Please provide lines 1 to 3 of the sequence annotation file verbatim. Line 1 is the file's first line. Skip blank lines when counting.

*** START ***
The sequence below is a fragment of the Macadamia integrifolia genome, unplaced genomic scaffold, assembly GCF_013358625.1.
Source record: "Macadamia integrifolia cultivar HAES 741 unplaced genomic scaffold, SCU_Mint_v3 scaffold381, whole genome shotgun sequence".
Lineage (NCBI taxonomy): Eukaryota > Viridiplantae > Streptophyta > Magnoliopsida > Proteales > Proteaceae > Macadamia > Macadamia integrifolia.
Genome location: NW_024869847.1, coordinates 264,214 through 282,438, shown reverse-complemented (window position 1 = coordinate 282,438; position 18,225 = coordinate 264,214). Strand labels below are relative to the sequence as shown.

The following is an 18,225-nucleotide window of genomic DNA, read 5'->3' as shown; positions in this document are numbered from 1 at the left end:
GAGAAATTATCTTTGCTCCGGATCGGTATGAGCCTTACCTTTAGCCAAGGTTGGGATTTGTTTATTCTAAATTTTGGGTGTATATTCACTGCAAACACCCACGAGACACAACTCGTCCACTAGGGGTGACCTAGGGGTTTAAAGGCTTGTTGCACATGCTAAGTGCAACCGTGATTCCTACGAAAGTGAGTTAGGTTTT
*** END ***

The sequence below is a fragment of the Macadamia integrifolia genome, unplaced genomic scaffold, assembly GCF_013358625.1.
Source record: "Macadamia integrifolia cultivar HAES 741 unplaced genomic scaffold, SCU_Mint_v3 scaffold381, whole genome shotgun sequence".
Lineage (NCBI taxonomy): Eukaryota > Viridiplantae > Streptophyta > Magnoliopsida > Proteales > Proteaceae > Macadamia > Macadamia integrifolia.